Sunday, 29 April 2012

On reality and the problems we face

The post on here from the 5th April now looks far too optimistic.

With the newly formed FNLA confusing matters further, the situation in Azawad now appears grim:

Many northern Tuaregs are adamant that they do not support the MNLA (Mouvement National pour la liberation de l'Azawad, or National Movement for the Liberation of Azawad), which claim to have military control of Gao and Kidal. "I absolutely do not agree with the MNLA," a farmer only known as Ajawa told IRIN from Abala refugee camp in Niger.
"They say they fight for all the Tuareg people, but many Tuareg people do not support them," he said. "We all just want to be left in peace. Already Mali is relying on aid from the US, UK and Europe. The conflict is just making more divisions - how can we survive as two countries if we can barely survive as one?"

Who of us can disagree with Ajawa? All of us, everywhere, want to live in peace. All National Anarchists support national liberation and secession movements, but how can we reconcile this principal with the great suffering that all too often occurs when the vanguards of a people begin to move? As supporters of the right of ethnic groups to self-determination, National Anarchists and our allies cannot brush aside the current suffering in Azawad with the stock-in-trade "These things unfortunately happen in war" quip. Call me an old peacenik, but national liberation groups need to put the security and well-being of their people at the top of the list. To gain the support of those they speak for, they should formulate socio-political programmes to gain the trust of the masses and ultimately become indivisible from them: a people's movement in every sense of the word. Yes, constitutional paths should also be considered if conditions allow. They may prove to lead into cul-de-sacs, but if the alternative is carnage?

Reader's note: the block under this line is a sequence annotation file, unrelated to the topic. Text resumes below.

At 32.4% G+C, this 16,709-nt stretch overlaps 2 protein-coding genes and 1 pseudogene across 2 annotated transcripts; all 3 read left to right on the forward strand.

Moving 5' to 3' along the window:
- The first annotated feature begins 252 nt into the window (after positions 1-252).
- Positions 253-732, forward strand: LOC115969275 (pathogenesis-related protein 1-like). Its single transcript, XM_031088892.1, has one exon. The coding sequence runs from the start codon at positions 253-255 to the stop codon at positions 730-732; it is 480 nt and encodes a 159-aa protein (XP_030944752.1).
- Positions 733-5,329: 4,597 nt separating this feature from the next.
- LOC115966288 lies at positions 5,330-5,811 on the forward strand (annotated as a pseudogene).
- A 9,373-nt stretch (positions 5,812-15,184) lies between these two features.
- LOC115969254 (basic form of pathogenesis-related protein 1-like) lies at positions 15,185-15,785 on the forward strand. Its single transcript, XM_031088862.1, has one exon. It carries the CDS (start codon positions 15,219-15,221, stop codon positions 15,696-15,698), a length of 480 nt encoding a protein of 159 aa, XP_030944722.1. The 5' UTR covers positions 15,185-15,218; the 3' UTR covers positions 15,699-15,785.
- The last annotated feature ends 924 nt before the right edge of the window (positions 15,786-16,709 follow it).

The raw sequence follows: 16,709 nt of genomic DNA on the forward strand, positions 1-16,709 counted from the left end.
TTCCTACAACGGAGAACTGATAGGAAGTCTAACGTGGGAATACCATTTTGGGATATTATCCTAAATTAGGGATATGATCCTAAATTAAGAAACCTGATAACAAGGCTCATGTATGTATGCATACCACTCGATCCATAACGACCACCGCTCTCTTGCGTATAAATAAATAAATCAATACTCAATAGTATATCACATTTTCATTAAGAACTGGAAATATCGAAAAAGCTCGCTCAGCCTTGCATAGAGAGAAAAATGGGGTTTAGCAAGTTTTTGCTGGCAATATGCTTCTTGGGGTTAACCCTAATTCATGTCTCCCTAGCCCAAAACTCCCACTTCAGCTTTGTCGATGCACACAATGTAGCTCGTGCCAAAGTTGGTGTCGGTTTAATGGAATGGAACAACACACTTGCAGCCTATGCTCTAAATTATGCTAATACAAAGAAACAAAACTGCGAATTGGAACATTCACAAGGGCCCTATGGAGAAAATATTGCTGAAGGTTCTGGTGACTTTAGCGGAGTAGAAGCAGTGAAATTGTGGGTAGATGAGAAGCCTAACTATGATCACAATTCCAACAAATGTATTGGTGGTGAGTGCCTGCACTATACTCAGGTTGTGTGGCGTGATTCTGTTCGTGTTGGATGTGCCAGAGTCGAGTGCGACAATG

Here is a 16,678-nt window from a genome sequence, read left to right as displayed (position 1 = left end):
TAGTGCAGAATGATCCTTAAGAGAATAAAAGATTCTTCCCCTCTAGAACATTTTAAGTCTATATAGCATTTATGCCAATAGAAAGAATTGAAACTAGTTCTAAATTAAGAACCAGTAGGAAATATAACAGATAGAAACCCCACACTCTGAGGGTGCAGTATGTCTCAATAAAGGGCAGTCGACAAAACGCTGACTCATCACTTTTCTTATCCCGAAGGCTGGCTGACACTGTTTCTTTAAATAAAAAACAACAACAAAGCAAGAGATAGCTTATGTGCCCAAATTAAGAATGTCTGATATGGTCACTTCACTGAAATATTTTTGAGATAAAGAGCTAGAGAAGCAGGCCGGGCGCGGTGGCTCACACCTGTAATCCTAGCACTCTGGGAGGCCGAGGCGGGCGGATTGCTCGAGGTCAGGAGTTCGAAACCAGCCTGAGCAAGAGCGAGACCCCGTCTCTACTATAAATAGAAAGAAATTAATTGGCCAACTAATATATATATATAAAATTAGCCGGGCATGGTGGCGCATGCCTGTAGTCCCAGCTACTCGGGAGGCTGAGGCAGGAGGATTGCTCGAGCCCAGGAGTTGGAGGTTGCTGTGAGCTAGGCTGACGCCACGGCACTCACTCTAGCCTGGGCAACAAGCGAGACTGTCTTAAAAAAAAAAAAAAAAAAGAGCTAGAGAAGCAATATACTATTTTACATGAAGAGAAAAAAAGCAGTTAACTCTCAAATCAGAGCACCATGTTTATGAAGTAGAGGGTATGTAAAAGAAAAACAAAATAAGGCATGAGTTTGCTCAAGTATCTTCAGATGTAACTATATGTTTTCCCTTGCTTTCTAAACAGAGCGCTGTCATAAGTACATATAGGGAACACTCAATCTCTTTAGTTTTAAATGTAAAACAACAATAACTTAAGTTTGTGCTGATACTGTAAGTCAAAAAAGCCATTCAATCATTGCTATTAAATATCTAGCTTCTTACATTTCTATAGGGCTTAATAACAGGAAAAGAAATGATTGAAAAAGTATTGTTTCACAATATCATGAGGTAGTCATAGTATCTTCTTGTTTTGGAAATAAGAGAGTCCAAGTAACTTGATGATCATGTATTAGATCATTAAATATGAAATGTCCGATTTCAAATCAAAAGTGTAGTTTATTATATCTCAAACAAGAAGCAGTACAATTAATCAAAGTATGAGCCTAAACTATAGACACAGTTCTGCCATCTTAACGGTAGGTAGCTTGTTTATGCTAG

In South Sudan too, the quest for black gold and other resources is causing misery to it's people. Oil is a resource that one day we will no longer see the 'benefit' of. Is it time for secessionist movements to get with the programme of technological regression?!

As secessionists and decentralists we National Anarchists must never brush aside the possible human consequences of what we are advocating. National Anarchists desire a peaceful world of tribal co-existence, but we must not kid ourselves that this will come about via some glorious co-ordinated National-Anarchist revolution. We must therefore support all movements which set things on the path toward our vision. National liberation can be part of this process, but how can we do this without becoming cheerleaders for misery and despair? Unfortunately, I for one, cannot see any easy answers.